Hey, Adam Lambert Fans: I Take It All Back!

A columnist’s response to Twitterers who think he’s tone-deaf scum

I’m sorry, Adam Lambert fans.  I’ve been thinking, and I take back those nasty things I said about your guy.

I would love to see him performing on the Oscars, just as you all suggested to producer Adam Shankman on Sunday.

I read your comments on Twitter after I suggested otherwise, and you forced me to reconsider with remarks like this:

“What is your problem? How you homophobic or just plain hater?”

“@StevePond can drown in himself.”

“sorry bout your life steve … not really”

“Hey Steve PondScum –what’s with the Adam fan hate?”

And now, as you might have guessed, a confession: you didn’t really change my mind. I still don’t think Lambert should be on the show.

But it’s not because I hate him, or because I’m homophobic.

The fact is, I think Lambert is pretty good. I think he should have won “American Idol” last season, and the fact that the perfectly pleasant Kris Allen did speaks to the conservatism of the voters, and maybe to something worse. (Let’s just say that the Entertainment Weekly cover essentially outing Lambert just before the finale probably didn’t help his cause.)

I went to one taping of the show this past season, when Lambert performed Nina Simone’s “Feeling Good,” and I thought he was spectacular, in that insanely melodramatic way of his.

But look, the Oscars are not “American Idol,” or the Grammys, or a variety show. They are not a showcase for performances. They are designed for a single purpose: to honor the best film achievements of the year.

If a song isn’t nominated (and I absolutely agree that they often nominate the wrong songs), it doesn’t make sense to perform it on the Oscar show.

And the times when musical numbers are inserted into the show not because the songs have earned a spot on the Oscar stage, but because the producers want to add entertainment value, have consistently been moments when, to me, the show has run off course.

In that judgment, I include everything from the Lord of the Dance in 1997 to last year’s bloated Hugh Jackman/Beyonce medley.

And here’s the deal: there is NO REASON for “Time for Miracles” to be performed on the Oscar show. It’s not eligible in the best-song category, because it wasn’t written specifically for the movie. It couldn’t have been, since one of its songwriters died before “2012” was ever shot.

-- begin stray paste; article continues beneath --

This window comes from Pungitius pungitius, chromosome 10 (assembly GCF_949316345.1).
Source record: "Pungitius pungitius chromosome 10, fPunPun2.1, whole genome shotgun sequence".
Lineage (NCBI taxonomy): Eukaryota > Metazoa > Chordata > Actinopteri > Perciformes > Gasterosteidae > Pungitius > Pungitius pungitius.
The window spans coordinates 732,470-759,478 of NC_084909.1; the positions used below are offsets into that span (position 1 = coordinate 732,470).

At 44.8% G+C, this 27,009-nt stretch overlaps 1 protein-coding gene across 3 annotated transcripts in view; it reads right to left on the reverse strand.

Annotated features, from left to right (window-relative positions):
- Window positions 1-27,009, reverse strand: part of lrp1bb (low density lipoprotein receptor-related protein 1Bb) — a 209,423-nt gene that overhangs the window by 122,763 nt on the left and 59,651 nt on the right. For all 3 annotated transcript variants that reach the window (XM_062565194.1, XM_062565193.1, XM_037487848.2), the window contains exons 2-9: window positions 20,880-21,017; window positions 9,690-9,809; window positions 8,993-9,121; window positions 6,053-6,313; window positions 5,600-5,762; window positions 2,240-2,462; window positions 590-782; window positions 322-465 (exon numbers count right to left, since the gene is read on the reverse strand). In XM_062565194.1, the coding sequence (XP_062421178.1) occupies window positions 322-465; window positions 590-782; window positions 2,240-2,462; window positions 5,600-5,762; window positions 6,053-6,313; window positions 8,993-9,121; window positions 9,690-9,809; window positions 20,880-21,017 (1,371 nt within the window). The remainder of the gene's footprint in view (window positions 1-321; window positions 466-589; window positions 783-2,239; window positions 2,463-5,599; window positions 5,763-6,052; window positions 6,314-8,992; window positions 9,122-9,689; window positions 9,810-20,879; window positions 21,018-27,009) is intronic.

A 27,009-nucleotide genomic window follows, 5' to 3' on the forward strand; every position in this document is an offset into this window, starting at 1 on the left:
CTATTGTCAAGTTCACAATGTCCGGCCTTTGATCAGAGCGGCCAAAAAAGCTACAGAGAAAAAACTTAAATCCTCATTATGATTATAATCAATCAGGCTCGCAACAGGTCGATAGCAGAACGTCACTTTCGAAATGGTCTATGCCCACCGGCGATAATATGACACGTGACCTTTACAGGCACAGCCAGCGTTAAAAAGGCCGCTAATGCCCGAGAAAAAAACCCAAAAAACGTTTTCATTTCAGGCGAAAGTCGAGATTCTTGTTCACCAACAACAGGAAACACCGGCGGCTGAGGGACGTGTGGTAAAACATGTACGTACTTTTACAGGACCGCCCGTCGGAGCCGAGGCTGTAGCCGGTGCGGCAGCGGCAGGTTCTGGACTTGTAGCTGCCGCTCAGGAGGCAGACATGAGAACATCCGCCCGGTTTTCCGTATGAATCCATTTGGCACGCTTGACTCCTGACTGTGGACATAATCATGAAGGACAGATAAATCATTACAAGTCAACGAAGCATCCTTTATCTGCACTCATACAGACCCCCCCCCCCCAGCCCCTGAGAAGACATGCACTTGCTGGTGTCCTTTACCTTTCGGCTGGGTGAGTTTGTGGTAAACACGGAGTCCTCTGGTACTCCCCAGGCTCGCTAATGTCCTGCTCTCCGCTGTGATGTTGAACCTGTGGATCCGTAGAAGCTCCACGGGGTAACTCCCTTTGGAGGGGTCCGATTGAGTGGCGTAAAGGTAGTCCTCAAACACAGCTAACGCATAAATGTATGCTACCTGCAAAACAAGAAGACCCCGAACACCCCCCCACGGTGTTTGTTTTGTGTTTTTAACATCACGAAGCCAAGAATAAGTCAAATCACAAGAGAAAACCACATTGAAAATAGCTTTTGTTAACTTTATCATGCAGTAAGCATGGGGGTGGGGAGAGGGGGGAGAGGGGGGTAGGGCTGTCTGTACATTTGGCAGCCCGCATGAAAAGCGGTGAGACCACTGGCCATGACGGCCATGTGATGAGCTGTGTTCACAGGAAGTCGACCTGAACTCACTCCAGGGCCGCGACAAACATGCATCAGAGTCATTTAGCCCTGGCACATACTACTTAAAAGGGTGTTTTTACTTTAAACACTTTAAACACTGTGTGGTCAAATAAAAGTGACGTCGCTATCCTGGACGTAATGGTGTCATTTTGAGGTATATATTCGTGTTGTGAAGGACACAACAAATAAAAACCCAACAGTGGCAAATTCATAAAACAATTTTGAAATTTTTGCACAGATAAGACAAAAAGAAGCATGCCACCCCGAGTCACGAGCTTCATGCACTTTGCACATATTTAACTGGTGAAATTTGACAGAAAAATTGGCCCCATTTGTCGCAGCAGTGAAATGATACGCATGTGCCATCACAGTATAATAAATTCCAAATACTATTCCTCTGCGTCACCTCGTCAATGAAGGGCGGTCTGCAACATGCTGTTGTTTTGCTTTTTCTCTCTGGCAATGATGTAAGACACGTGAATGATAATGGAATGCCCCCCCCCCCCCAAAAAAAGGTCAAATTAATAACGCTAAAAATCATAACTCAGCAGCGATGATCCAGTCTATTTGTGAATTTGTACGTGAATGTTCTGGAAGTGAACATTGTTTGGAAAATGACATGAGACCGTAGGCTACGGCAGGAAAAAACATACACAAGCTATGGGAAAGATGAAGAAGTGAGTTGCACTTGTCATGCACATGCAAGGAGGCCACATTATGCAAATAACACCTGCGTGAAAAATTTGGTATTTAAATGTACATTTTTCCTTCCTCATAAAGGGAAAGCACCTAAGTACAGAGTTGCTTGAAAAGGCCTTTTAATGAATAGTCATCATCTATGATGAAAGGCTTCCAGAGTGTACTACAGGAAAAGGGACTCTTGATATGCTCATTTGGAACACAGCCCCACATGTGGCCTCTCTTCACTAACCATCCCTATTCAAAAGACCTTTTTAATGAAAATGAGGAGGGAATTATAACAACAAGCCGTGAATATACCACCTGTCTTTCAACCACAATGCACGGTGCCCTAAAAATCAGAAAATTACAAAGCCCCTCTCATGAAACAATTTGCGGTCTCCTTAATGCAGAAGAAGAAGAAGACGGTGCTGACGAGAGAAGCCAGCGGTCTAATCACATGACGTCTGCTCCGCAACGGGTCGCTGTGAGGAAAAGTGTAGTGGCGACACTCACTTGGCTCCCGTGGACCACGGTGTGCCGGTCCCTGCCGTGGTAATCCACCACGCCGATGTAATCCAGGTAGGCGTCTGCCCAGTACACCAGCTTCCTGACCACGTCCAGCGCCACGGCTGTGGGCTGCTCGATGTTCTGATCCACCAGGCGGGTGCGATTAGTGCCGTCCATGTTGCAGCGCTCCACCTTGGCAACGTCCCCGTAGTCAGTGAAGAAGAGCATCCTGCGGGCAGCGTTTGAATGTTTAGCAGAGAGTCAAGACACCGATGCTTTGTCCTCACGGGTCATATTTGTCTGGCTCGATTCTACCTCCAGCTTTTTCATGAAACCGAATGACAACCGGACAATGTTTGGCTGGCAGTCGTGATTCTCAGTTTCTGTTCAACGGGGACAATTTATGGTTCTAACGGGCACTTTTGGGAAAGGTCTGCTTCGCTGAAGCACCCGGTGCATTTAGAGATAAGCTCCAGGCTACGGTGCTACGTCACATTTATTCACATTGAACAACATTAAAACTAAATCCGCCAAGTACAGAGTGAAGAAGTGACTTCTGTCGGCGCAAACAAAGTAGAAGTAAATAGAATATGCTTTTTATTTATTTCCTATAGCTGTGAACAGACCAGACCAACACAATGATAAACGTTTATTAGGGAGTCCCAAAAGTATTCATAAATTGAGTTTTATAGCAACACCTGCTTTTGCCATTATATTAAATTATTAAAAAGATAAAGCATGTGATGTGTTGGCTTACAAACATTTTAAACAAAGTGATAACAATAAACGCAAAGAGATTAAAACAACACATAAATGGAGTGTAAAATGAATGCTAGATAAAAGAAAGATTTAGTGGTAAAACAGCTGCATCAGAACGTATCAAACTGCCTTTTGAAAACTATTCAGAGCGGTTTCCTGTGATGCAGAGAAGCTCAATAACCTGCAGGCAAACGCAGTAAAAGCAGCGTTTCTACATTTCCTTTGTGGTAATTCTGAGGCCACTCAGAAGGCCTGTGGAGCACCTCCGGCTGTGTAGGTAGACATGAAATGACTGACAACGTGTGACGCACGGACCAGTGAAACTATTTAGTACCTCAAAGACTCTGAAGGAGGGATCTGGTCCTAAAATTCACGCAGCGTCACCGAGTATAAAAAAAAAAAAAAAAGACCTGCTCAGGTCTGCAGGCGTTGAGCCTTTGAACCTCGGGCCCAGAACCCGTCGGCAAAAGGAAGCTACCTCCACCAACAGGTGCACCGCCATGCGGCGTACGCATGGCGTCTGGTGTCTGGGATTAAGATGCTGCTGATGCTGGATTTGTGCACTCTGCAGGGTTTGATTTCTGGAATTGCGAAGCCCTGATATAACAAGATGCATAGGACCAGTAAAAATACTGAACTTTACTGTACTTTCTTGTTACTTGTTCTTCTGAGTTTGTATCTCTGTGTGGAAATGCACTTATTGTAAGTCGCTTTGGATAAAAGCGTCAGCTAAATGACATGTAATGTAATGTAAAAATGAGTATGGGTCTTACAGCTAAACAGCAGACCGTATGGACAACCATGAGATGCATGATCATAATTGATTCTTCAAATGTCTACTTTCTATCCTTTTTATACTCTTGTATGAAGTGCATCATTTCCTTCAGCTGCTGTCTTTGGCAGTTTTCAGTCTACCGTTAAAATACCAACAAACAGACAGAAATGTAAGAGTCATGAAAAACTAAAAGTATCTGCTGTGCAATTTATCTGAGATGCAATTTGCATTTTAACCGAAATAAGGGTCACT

(You probably don’t want to know my opinion of the song, but I’ll tell you anyway: it’s well-sung schmaltz, with wildly if likeably over-the-top production that just might make it a guilty pleasure if it didn’t get so danged overwrought at the end. Sorry, but I was never a Power Ballad kind of guy.)

If there’s another song that gets nominated … and if that other song makes sense for Lambert’s voice … and if the original performer doesn’t want to do it on the Oscar show … well, then I’m open to Lambert. Unless it’s say, a song like “The Weary Kind” from “Crazy Heart,” which needs an understated, low-key performance. (Adam is a lot of things, but understated is not one of them.)

And if Shankman wants to work Lambert into a medley or something, I’ll listen with an open mind.

Of course, before listening I still might cringe, and I might argue that singing one song in a bad movie and “doing musical theater for years” is not enough of a resume to qualify a performer for the Oscars.

But I don’t hate Lambert. Honest.

I just think that the pop flavor of the moment (who may be the flavor for years, for all I know) deserves to be showcased in lots of places. But the Academy Awards is not one of those places.

If you still want to try to change my mind, feel free.

And if anybody wants to suggest who else might be great on the Oscars, or what Adam Shankman really ought to do to guarantee an exciting show, my ears are open and the comment boxes are waiting below.

I’ll compile and revisit the best suggestions in a couple of days.